Negotiating the contract will be an iterative process. You should rely heavily on your legal counsel and team to finalize the agreement. Some issues that may be important at this stage include:
Negotiate the Contract and Obtain Final Approval
Restrictions around the sale of the project
You will want to have a process in place to ensure that the project is not sold to an entity that lacks the financial resources or capabilities to properly maintain and operate it.
What happens if the project falls behind schedule
You should consider whether and how the city should be compensated if the project is not operational by specific deadlines, particularly if your city has relatively short-term sustainability requirements. You may also want to build in contractual obligations for the developer to provide regular construction updates.
It can be useful to identify a mutually agreed upon template for the developer to send monthly financial statements and invoices to the city.
As discussed in the next section, it is important to align with the developer on what information should be released publicly and when it can be released. You may want to specify some norms or communication protocols in the contract itself to avoid misunderstandings later on.
Note that you may need to revise your financial analysis during this process to incorporate changes in PPA prices or other key variables that arise during the negotiation process. Once you have reached a mutually agreeable contract, it is time to request final approval from your city leadership.
As described previously, it is important to involve key decision makers early and often to ensure their support throughout this process. Your final presentation to your city’s leadership should build upon the support you have generated. To make the final decision as easy as possible, you should aim to have approvals from each internal department and any key internal advisors (e.g., the mayor’s chief of staff) before approaching the mayor, city manager, and city council.
While every city and every deal is different, here are some key topics that you should be prepared to cover:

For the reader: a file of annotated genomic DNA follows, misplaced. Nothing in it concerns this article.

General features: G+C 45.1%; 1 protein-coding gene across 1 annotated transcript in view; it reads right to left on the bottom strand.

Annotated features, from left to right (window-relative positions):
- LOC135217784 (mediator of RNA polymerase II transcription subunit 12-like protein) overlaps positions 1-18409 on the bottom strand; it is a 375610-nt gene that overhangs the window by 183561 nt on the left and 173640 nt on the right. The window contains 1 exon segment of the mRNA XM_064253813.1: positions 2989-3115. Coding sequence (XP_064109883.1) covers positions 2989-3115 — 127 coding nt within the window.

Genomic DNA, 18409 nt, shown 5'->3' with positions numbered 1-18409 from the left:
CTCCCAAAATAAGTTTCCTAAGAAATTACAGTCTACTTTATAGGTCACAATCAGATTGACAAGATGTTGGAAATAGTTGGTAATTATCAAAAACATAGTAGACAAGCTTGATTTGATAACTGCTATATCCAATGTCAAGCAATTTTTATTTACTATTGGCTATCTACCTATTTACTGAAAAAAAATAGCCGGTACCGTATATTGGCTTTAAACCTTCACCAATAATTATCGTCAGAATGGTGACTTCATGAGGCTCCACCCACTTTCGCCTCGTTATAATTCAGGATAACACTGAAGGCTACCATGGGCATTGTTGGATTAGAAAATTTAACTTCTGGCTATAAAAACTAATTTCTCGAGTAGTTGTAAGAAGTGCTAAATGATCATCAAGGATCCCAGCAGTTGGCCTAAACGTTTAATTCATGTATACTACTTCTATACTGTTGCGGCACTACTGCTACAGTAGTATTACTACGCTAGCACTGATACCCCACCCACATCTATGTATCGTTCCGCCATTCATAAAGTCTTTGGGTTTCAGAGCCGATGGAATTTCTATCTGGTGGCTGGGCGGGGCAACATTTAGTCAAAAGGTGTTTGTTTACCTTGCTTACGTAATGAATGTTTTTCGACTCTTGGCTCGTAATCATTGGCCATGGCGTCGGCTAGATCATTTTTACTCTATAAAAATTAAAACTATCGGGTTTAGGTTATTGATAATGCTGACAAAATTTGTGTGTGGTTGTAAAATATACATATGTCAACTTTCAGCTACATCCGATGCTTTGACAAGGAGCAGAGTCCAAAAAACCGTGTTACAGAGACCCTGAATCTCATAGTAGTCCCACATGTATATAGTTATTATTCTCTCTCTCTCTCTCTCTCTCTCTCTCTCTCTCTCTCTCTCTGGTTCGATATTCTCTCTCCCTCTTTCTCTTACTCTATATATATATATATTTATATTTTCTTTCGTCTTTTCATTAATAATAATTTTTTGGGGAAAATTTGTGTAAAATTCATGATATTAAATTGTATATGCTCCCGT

Your rationale for this deal
Be prepared to describe the thought process that led you to select a VPPA as a part of your city’s strategy and articulate the set of goals, priorities, and evaluation criteria that led you to select this project.
High-level deal terms
Understand your deal length, VPPA price and escalation rate, project size, location, and timeline for project development.
Bring the results of the economic analysis to these discussions. Having the finance lead sign off on the model may be enough for some mayors/councils, but some may want a more granular picture of the project economics and different sensitivities. You may find it useful to compare any additional cost from a PPA with what the city would otherwise have to spend to purchase unbundled RECs to meet its sustainability goals.
What can your city claim after this project has been completed? What potential headlines, big-win stories, or publicity might come from this project? Are there any potential negative consequences or fallout that the city should anticipate?
Outstanding issues and project risks
Are there still any outstanding issues with the project developer (e.g., permitting processes, financing, etc.)? It may be important to highlight what outstanding items remain and if you anticipate needing additional sign off in the future.
The names and approvals of each person who has approved the deal in its final form.
- A signed contract which has been approved by all key stakeholders
Even if you expect your VPPA to be profitable, you should avoid trying to sell the project purely on its financial merits. Instead, you should focus on why the PPA is the best means to achieve your city’s sustainability targets.